Aside from reinforcing and reviewing vocabulary and expressions that you taught in previous lessons, role-playing also helps prepare students for many real-life situations that require them to speak in English, such as traveling, eating out, and socializing. For Business English, role-play can simulate job interviews, business trips, and various work situations.
For role-play with beginner students, make sure to provide a dialogue as a guide. On the other hand, more advanced students can write their own scripts for the conversations.
Class poll activity
Get class conversations going by asking about your students’ opinions on various topics that they can relate to. Learners undoubtedly will have a lot to say about recurring themes like culture, food, or lifestyle topics — the sky’s the limit when it comes to what you can talk about!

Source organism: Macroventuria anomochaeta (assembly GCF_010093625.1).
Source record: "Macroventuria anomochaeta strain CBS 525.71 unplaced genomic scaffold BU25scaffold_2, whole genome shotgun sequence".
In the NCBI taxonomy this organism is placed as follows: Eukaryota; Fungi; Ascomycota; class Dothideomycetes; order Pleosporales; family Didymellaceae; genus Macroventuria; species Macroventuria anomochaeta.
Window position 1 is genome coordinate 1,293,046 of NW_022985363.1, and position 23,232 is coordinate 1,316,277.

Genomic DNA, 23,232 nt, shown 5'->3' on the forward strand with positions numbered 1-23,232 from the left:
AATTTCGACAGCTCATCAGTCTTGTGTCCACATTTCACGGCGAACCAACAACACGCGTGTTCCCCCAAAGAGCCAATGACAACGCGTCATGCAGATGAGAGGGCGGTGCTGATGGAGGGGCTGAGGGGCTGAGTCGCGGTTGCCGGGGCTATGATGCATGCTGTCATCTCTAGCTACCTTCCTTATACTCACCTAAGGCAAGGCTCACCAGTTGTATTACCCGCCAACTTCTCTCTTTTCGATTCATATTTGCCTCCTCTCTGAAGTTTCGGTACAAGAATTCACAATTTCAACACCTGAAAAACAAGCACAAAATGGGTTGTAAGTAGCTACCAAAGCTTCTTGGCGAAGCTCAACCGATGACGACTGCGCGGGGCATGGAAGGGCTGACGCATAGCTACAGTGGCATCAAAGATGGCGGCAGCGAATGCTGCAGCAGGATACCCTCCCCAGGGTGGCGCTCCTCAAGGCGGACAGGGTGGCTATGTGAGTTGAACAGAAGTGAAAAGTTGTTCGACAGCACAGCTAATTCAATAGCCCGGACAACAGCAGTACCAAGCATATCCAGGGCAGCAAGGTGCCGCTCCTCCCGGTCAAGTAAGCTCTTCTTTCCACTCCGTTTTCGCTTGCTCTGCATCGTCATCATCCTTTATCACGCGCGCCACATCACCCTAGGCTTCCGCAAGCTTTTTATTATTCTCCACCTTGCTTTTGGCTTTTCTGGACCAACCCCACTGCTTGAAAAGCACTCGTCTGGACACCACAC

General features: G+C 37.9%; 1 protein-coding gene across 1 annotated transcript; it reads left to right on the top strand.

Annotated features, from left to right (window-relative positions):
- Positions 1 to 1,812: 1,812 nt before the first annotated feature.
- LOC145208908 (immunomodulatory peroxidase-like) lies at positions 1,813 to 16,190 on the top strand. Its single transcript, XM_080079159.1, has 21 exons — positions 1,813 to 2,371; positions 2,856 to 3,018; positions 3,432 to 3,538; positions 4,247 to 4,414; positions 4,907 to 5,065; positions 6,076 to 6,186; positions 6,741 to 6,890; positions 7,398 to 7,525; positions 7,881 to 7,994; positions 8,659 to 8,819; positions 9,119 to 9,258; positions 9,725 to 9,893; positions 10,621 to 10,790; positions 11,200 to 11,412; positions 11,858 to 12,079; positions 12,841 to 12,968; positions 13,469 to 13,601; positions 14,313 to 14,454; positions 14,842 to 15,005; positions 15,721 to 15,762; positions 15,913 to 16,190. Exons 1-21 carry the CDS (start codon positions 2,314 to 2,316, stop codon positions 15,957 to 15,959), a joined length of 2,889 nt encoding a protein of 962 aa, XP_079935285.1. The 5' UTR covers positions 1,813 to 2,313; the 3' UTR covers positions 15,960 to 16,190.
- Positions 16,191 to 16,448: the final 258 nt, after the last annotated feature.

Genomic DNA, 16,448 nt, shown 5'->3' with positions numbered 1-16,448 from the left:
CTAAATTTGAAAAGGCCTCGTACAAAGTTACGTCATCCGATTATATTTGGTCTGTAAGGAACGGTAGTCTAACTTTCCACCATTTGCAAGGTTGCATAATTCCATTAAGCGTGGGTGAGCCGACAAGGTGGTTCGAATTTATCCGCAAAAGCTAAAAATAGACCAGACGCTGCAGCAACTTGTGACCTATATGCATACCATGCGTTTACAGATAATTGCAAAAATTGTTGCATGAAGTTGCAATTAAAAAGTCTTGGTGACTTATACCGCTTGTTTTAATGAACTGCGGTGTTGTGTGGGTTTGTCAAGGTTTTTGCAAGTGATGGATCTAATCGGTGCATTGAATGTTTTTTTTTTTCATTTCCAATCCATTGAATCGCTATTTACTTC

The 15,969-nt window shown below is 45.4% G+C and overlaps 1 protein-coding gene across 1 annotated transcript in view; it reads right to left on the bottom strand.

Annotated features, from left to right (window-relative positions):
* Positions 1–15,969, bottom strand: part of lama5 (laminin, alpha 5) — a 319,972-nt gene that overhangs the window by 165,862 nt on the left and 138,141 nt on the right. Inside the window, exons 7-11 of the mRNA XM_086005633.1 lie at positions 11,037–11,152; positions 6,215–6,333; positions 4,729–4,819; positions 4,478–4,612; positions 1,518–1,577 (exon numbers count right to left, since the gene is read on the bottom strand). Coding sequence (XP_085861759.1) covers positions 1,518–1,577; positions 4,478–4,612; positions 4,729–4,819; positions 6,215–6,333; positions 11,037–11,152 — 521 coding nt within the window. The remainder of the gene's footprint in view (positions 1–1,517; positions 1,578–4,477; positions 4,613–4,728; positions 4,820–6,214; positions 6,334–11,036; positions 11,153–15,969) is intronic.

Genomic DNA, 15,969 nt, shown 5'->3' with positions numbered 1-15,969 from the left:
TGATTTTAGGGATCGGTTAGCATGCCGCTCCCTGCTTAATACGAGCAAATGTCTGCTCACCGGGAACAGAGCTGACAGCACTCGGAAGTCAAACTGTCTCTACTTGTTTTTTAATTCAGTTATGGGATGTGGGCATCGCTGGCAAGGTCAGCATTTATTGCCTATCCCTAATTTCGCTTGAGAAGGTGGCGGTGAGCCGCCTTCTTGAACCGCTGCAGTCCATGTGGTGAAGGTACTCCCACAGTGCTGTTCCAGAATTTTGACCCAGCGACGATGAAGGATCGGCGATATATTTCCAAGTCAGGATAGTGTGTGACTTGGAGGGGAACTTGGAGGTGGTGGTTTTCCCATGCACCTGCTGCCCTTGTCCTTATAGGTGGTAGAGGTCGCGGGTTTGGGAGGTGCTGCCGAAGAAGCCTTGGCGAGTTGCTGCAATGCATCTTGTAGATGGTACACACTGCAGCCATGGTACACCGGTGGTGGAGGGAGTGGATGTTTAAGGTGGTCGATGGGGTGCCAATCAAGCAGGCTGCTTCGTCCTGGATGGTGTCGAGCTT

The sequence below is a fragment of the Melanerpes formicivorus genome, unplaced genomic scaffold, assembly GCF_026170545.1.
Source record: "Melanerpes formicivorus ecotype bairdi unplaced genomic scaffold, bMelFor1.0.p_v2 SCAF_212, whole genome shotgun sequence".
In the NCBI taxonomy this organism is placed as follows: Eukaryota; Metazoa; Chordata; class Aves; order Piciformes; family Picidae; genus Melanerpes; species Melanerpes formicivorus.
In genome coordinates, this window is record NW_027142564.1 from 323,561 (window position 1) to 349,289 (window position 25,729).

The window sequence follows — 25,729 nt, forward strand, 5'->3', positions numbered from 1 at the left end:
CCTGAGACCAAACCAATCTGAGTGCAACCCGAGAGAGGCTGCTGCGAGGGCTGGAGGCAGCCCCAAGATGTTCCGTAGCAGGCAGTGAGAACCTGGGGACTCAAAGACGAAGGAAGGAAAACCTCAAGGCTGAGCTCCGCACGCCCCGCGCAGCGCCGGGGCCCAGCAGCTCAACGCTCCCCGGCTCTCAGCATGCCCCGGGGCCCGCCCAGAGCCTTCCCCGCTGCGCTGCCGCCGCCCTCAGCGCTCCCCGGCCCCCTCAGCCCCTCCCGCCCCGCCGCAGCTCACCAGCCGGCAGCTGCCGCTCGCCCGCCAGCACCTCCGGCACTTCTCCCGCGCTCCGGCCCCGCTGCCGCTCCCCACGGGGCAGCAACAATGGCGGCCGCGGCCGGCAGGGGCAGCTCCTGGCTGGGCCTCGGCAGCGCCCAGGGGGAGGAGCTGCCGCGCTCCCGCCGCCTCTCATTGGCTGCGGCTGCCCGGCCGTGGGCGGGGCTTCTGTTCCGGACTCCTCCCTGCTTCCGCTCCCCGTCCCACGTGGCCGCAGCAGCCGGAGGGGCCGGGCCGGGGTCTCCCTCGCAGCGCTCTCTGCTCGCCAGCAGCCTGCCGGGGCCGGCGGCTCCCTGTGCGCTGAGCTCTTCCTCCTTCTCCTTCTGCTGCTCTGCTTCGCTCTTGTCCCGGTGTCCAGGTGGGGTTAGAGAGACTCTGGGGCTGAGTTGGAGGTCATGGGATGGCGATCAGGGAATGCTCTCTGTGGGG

You can also spark a class discussion and survey based on a news story. For instance, you could interview students on how they maintain a healthy lifestyle during a pandemic or how their country is acting on climate change. Very young learners and beginners can focus on topics like favorite colors, family members, or pets.
Meanwhile, instead of you asking the survey questions, why not let your students make the questionnaires and lead the discussions? You can even make this more fun in a group class by playing “Find Someone Who” as an icebreaker, where learners have to find a person in class who matches a certain description or can answer a question they have created.
Customized lesson fillers
While you may have a curriculum or syllabus to follow for your English course, you can deviate from the list of topics from time to time by creating a special, engaging lesson based on your students’ interests after you’ve taught or known them for some time. For example, you could show a video about tourist destinations in Europe to your student who loves traveling or share a story about a pop culture icon that your student loves. This should spark plenty of discussion!